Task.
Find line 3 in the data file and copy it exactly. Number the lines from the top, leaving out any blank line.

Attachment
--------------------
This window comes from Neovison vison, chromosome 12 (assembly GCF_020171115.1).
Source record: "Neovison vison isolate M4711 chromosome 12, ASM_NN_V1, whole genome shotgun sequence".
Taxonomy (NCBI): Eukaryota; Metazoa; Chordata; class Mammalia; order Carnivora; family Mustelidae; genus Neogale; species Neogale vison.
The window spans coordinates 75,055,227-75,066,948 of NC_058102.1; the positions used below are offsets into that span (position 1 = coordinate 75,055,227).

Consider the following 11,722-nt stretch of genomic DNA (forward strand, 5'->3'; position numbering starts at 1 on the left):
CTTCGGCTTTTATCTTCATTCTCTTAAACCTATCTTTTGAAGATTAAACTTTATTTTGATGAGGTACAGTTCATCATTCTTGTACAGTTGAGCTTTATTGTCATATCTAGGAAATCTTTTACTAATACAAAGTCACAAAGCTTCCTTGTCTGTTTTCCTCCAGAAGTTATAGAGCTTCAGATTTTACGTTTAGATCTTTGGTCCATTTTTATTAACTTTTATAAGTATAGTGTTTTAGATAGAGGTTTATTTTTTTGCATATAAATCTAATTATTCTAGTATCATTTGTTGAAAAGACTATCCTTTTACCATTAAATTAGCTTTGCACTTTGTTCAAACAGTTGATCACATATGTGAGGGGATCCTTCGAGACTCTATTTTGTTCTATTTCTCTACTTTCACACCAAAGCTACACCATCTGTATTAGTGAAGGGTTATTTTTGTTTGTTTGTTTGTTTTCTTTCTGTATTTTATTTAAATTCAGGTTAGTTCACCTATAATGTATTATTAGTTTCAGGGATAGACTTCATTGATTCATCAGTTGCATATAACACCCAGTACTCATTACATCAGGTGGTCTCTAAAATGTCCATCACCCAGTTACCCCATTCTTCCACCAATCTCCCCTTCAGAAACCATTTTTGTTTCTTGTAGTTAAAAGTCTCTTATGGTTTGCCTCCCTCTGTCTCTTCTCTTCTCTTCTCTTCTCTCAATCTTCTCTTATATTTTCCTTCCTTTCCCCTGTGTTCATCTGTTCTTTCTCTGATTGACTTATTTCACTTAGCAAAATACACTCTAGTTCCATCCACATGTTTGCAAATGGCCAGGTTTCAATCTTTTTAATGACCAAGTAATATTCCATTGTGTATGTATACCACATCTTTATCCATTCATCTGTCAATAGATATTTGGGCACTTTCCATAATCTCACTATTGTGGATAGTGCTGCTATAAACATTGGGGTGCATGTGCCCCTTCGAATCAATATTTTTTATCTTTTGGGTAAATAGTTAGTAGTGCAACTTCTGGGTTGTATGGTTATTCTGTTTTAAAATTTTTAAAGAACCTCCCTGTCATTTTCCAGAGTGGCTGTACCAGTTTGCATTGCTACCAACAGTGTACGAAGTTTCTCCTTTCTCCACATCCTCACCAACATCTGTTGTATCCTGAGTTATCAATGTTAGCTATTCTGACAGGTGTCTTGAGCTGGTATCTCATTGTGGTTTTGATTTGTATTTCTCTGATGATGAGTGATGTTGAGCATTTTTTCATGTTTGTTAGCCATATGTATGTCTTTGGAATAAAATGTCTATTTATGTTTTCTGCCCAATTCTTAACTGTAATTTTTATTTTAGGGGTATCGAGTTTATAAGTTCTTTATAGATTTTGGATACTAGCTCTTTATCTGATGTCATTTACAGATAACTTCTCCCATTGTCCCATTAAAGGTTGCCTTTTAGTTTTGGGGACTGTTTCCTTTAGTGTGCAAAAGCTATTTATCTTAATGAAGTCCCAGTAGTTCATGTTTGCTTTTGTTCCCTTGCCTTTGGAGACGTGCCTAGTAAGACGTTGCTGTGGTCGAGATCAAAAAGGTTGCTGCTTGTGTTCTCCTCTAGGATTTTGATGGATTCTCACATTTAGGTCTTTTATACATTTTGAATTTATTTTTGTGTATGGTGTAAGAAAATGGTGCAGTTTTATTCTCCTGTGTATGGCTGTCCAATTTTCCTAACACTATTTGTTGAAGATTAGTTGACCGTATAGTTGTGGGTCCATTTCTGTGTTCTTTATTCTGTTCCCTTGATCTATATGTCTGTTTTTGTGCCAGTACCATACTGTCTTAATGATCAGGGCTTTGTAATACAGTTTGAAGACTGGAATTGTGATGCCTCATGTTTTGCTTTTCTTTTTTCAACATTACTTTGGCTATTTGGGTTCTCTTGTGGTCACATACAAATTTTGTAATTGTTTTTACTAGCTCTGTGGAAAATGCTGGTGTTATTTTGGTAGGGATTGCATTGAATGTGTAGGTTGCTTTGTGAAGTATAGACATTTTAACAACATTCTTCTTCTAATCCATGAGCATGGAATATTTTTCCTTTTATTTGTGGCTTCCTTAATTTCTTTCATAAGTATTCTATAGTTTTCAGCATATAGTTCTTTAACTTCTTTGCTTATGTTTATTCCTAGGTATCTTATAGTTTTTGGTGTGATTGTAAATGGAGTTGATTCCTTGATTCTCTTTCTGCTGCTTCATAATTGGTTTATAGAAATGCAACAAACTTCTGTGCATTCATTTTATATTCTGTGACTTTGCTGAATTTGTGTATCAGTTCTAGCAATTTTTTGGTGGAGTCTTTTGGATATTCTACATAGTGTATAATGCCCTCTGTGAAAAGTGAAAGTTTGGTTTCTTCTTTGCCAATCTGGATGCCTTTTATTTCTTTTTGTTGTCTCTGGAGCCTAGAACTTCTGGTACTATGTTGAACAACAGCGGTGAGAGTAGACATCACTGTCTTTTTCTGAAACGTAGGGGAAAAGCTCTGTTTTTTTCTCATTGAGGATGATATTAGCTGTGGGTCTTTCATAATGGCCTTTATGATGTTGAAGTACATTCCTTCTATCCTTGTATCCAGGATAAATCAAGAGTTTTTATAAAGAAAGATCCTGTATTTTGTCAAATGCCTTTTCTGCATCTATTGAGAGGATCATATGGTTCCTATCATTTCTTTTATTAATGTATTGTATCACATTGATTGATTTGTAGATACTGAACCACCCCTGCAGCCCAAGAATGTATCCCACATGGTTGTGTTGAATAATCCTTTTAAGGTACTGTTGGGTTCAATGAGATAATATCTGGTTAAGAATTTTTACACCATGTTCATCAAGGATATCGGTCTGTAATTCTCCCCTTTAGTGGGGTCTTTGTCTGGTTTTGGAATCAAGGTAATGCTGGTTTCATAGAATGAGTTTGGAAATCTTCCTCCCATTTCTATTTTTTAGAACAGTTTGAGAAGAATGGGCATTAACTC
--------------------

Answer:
Taxonomy (NCBI): Eukaryota; Metazoa; Chordata; class Mammalia; order Carnivora; family Mustelidae; genus Neogale; species Neogale vison.